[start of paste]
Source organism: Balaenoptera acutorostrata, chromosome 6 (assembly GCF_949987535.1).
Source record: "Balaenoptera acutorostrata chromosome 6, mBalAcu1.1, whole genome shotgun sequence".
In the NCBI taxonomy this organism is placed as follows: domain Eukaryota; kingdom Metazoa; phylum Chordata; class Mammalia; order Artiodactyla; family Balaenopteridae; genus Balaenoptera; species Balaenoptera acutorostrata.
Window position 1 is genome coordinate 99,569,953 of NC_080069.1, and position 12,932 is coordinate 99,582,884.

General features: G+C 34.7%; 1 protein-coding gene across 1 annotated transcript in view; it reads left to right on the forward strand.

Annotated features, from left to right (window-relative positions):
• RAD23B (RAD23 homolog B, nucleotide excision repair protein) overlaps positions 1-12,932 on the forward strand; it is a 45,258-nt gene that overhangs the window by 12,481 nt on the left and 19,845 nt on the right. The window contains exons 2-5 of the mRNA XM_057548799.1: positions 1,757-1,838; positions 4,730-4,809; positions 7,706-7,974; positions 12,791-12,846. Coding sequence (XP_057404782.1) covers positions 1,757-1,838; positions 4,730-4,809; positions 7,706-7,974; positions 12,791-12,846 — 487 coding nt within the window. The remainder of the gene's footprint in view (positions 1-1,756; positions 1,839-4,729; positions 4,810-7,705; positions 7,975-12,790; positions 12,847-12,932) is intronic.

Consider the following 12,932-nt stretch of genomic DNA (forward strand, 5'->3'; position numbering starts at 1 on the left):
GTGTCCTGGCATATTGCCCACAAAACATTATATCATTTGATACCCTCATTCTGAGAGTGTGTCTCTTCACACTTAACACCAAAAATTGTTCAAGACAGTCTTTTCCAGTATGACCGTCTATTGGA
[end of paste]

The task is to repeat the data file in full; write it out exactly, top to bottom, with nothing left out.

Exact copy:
Source organism: Balaenoptera acutorostrata, chromosome 6 (assembly GCF_949987535.1).
Source record: "Balaenoptera acutorostrata chromosome 6, mBalAcu1.1, whole genome shotgun sequence".
In the NCBI taxonomy this organism is placed as follows: domain Eukaryota; kingdom Metazoa; phylum Chordata; class Mammalia; order Artiodactyla; family Balaenopteridae; genus Balaenoptera; species Balaenoptera acutorostrata.
Window position 1 is genome coordinate 99,569,953 of NC_080069.1, and position 12,932 is coordinate 99,582,884.

General features: G+C 34.7%; 1 protein-coding gene across 1 annotated transcript in view; it reads left to right on the forward strand.

Annotated features, from left to right (window-relative positions):
• RAD23B (RAD23 homolog B, nucleotide excision repair protein) overlaps positions 1-12,932 on the forward strand; it is a 45,258-nt gene that overhangs the window by 12,481 nt on the left and 19,845 nt on the right. The window contains exons 2-5 of the mRNA XM_057548799.1: positions 1,757-1,838; positions 4,730-4,809; positions 7,706-7,974; positions 12,791-12,846. Coding sequence (XP_057404782.1) covers positions 1,757-1,838; positions 4,730-4,809; positions 7,706-7,974; positions 12,791-12,846 — 487 coding nt within the window. The remainder of the gene's footprint in view (positions 1-1,756; positions 1,839-4,729; positions 4,810-7,705; positions 7,975-12,790; positions 12,847-12,932) is intronic.

Consider the following 12,932-nt stretch of genomic DNA (forward strand, 5'->3'; position numbering starts at 1 on the left):
GTGTCCTGGCATATTGCCCACAAAACATTATATCATTTGATACCCTCATTCTGAGAGTGTGTCTCTTCACACTTAACACCAAAAATTGTTCAAGACAGTCTTTTCCAGTATGACCGTCTATTGGA